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Parkinsonism Relat Disord. 2015 Aug;21(8):987-91. doi: 10.1016/j.parkreldis.2015.06.007. Epub 2015 Jun 9.

An investigation of hearing impairment in de-novo Parkinson's disease patients: A preliminary study.

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Department of Clinical Sciences and Translational Medicine, University of Rome "Tor Vergata", Rome, Italy; I.R.C.C.S. "Santa Lucia" Foundation, Rome, Italy. Electronic address:
INAIL Research, Monteporzio Catone, Rome, Italy.
Department of Physics, University of Rome "Tor Vergata", Rome, Italy.
Department of Otolaryngology, University of Rome "Tor Vergata", Rome, Italy.
I.R.C.C.S. "Santa Lucia" Foundation, Rome, Italy; Department of Systems Medicine, University of Rome "Tor Vergata", Rome, Italy.
Neurology Unit, "Sant'Eugenio" Hospital, Rome, Italy.
Neurology Unit, A.C.O. "San Filippo Neri", Rome, Italy.
Department of Systems Medicine, University of Rome "Tor Vergata", Rome, Italy.



To investigate the peripheral auditory pathway in Parkinson's disease (PD) by using objective, quantitative and non-invasive audiological techniques, transient-evoked (TEOAE) and distortion product (DPOAE) otoacoustic emissions, in order to detect subclinical alterations of cochlear functioning and possible changes after dopaminergic stimulation.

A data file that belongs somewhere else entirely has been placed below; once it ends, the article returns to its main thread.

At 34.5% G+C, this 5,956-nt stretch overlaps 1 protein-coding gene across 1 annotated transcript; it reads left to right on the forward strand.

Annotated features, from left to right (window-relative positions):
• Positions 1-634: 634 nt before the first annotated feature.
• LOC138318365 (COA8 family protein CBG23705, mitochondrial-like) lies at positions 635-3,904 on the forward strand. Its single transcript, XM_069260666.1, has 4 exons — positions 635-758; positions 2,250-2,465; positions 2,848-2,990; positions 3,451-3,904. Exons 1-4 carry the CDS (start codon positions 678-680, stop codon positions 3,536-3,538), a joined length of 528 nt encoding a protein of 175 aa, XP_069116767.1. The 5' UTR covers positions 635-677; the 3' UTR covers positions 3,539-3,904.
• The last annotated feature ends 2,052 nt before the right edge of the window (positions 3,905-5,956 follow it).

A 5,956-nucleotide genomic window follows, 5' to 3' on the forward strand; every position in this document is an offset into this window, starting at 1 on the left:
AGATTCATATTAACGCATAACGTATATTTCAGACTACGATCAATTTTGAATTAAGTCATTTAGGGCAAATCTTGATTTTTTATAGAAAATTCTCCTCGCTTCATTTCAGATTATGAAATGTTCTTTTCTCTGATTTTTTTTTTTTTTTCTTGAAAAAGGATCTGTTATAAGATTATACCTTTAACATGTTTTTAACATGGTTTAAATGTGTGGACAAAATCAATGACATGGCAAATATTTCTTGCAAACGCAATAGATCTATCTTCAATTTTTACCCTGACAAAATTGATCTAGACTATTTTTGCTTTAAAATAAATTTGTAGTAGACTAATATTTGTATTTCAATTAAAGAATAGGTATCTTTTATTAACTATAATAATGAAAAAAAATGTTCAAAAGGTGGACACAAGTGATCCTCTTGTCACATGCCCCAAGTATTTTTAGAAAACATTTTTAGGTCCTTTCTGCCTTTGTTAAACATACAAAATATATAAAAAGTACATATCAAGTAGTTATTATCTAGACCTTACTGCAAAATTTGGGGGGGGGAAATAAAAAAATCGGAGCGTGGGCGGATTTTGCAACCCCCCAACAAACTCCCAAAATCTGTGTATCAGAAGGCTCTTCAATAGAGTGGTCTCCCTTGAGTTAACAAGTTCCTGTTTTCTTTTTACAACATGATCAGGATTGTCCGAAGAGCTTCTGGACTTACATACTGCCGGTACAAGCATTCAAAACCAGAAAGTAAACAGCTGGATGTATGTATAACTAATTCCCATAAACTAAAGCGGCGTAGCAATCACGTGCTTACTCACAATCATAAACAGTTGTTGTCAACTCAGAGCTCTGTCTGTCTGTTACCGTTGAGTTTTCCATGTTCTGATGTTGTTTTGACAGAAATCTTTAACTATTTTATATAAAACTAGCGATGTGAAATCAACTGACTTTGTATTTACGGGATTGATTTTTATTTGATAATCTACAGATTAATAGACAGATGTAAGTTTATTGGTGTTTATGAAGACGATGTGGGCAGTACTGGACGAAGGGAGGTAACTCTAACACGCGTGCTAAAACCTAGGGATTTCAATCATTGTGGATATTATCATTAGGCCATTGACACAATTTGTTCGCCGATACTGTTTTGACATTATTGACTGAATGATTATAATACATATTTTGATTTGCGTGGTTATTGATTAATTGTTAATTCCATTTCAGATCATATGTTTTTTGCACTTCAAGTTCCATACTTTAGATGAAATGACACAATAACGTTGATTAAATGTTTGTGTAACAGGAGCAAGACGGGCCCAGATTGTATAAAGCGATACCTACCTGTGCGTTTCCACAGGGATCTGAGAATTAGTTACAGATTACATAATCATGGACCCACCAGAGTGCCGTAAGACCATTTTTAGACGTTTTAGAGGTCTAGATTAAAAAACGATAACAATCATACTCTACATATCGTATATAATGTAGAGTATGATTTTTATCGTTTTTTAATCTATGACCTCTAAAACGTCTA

We enrolled 11 untreated de-novo PD patients and 11 age and sex-matched healthy controls. Subjects underwent a routine audiological evaluation and otoacoustic emission recordings. The patients were then slowly-titrated to a stable dose of 100 mg levodopa four times in a day. A post-treatment assessment was made in order to detect significant changes in audiological responses. Finally, possible associations between clinical data and hearing results were also evaluated.


At pure-tone audiometry, higher auditory threshold levels were observed in PD when compared to the controls. Moreover, DPOAE responses in PD patients were found low at almost all tested frequencies, suggesting subclinical cochlear damage. Interestingly, after dopaminergic treatment, a significant increase in DPOAE responses was detected. Notably, DPOAE dysfunction correlated with clinical severity, whereas high hearing thresholds appeared positively related with more prolonged disease duration.


Our findings demonstrate that otoacoustic emission recording and pure-tone audiometry reveal levodopa-sensitive cochlear dysfunction and hearing loss in PD. A parallel improvement in subjective motor symptoms and DPOAE objective responses could help clinicians in monitoring therapeutic responses and dynamic changes during the course of the disease.


Cochlea; Hearing; Levodopa; Otoacoustic emission; Parkinson's disease

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